seasons. Whether the harvest is good or bad can depend on what you have sown and
how you have tended it!

EEWAZ means a yew tree. Coming after cycles of Jera, it reminds us of the cycle
of life and death. For the yew is intensely poisonous, yet of all North European
trees it lives the longest. It represents endurance and its branches the
diversity of life.

PERTHRO is a dice-cup. Although to some it can mean fatalism and trusting to
random happenings, it is a potentially a positive evolutionary force. If this is
a rune of luck, remember "fortune favors the brave".

ELHAZ means protection and is often associated with Heimdall, watchman of the
Gods. Often known as "Algiz", this rune shows the warding hand, or defensive
horns or spines.

SOWILO means sun. The sun represents success. It brings joy to the people of the
North. Hence the use of another form - Sig - in many a traditional Northern
greeting or farewell, e.g. Sig and Wunjo!

TIWAZ means justice and is associated with the God Tyr. Justice is a state of
balance. Vengeance is an act redressing the balance, and may actually foreshadow
peace, for peace without justice cannot last.

BERKANA means a birch tree and is associated with Ostara, Goddess of the Dawn.
It symbolizes the rebirth found at spring time (Ostara/Easter time) and at dawn
every morning. It is a rune of awakening.

EHWAZ means a horse. It symbolizes trust, such as that required between horse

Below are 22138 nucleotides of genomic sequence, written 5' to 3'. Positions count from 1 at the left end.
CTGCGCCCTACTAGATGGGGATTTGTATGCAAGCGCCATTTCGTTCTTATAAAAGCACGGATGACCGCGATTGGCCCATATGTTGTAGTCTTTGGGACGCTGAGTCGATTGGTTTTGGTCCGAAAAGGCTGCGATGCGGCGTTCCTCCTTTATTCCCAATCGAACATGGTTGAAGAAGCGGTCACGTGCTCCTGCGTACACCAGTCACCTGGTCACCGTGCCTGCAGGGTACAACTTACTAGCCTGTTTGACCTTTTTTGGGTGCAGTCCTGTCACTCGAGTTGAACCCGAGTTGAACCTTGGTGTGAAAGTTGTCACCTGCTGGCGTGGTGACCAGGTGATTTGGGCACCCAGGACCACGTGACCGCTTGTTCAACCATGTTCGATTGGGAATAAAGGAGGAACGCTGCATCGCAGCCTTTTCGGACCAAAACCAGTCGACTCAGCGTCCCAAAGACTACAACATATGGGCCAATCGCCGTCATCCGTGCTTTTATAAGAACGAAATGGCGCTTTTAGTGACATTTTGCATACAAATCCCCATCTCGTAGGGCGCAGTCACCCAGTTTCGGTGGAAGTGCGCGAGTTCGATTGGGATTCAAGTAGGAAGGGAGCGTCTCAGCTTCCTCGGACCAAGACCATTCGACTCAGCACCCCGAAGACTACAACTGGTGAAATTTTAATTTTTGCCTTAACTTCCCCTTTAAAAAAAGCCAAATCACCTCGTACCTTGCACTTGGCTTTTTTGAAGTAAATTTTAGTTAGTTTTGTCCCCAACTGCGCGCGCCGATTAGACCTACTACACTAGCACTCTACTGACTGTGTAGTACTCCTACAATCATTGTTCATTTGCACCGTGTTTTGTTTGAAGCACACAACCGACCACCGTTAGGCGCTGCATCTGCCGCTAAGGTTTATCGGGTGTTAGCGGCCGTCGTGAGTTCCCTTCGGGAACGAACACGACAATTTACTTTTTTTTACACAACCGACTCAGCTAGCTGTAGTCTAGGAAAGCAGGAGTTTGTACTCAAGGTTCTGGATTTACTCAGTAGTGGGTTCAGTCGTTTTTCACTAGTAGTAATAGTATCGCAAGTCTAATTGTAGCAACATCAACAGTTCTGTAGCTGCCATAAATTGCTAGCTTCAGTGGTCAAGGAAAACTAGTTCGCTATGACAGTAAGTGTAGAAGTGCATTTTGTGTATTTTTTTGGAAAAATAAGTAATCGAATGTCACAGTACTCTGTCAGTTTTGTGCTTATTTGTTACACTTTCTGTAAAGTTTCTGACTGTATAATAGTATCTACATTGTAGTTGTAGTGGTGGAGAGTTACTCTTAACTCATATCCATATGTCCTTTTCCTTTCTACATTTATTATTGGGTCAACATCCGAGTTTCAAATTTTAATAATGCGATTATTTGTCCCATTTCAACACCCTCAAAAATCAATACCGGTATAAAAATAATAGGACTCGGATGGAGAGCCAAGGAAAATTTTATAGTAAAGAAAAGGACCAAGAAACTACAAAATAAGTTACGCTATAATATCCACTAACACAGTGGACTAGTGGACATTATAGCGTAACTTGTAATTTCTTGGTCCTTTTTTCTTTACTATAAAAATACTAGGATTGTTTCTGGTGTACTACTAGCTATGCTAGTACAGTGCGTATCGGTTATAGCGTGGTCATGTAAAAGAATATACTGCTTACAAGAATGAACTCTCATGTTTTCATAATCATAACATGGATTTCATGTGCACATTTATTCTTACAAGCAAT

and rider or two people in close relationship. It is associated with Odin's
eight-legged horse Sleipnir who could ride between worlds.

MANNAZ means mankind. Associated with Heimdall who first brought learning to
the peoples of the North and the Rainbow bridge linking the worlds of Gods and

LAUGUZ means water. Water cleanses and refreshes. It contains the teeming flow
of life. It reflects the sky and the wind above it.

INGWAZ (or Inguz) is associated with the God Ing or Yngvi-Frey. It is an
"earthy" rune representing fertility and the life contained in the seed.

DAGAZ means day and the point of balance in the day-night cycle.

ODILA means inheritance. Odal land stayed in the family and was tilled for the
benefit of that family.

How can these meanings be interpreted?

The meanings of the runes cannot always be approached too logically. Intuition
is usually required to find the right interpretation. The meanings above are
only a fraction of the lore discovered on runes, so answers may not be
immediately obvious. Using the runes for divination or consulting about a
problem requires you to mentally phrase your questions first. The more precise
the question, the more precise the answer.

Let your intuition tell you how many runes to take. Be aware of how the images